This One Goes to 11
Is it possible for one disastrous gaffe to recall 1984 by George Orwell, along with Spinal Tap, that classic "mockumentary," and Chevy Chase on Saturday Night Live? Like Nigel Tufnel's Marshall amplifier, this one goes to 11:
Quick: what’s 3 x 4?
If you said 11 — or, hell, if you said 7, pi, or infinity squared — that’s just fine under the Common Core, the new national curriculum that the Obama administration will impose on American public school students this fall.
In a pretty amazing YouTube video, Amanda August, a curriculum coordinator in a suburb of Chicago called Grayslake, explains that getting the right answer in math just doesn’t matter as long as kids can explain the necessarily faulty reasoning they used to get to that wrong answer.
“Even if they said, ’3 x 4 was 11,’ if they were able to explain their reasoning and explain how they came up with their answer really in, umm, words and oral explanation, and they showed it in the picture but they just got the final number wrong, we’re really more focused on the how,” August says in the video.
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In Orwell's 1984, Winston Smith observed:
He picked up the children's history book and looked at the portrait of Big Brother which formed its frontispiece. The hypnotic eyes gazed into his own. It was as though some huge force were pressing down upon you -- something that penetrated inside your skull, battering against your brain, frightening you out of your beliefs, persuading you, almost, to deny the evidence of your senses. In the end the Party would announce that two and two made five, and you would have to believe it. It was inevitable that they should make that claim sooner or later: the logic of their position demanded it. Not merely the validity of experience, but the very existence of external reality, was tacitly denied by their philosophy. The heresy of heresies was common sense. And what was terrifying was not that they would kill you for thinking otherwise, but that they might be right. For, after all, how do we know that two and two make four? Or that the force of gravity works? Or that the past is unchangeable? If both the past and the external world exist only in the mind, and if the mind itself is controllable what then?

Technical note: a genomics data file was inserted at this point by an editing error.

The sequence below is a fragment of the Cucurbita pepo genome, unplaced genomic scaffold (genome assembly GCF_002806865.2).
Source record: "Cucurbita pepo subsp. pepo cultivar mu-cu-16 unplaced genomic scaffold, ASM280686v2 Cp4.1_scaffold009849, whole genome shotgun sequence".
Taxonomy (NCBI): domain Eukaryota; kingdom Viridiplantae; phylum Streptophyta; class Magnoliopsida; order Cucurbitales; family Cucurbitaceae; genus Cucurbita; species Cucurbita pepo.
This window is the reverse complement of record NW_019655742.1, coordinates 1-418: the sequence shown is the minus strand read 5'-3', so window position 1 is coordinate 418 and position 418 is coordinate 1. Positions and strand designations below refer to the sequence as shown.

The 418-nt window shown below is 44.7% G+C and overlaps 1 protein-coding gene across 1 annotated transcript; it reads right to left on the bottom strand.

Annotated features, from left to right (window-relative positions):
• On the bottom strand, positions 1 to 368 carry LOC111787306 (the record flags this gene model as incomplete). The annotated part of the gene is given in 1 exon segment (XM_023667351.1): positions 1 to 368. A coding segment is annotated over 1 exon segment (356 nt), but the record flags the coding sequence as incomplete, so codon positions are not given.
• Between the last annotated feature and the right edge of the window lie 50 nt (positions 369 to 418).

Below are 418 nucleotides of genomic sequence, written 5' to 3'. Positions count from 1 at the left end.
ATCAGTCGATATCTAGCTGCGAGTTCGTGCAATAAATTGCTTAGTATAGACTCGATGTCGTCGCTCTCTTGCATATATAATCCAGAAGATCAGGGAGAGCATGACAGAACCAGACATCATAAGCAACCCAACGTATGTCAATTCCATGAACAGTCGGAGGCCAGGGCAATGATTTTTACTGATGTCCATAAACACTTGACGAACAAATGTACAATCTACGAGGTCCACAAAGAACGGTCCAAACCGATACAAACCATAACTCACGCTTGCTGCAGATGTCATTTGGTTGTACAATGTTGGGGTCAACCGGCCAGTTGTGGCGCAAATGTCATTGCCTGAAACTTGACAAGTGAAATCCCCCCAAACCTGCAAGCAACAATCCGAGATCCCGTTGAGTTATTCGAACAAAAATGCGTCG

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And don't miss Paul Mirengoff of Power Line: "Nothing illustrates the bankruptcy of the modern civil rights movement more starkly than its war against school disciplinary standards." Read the whole thing.™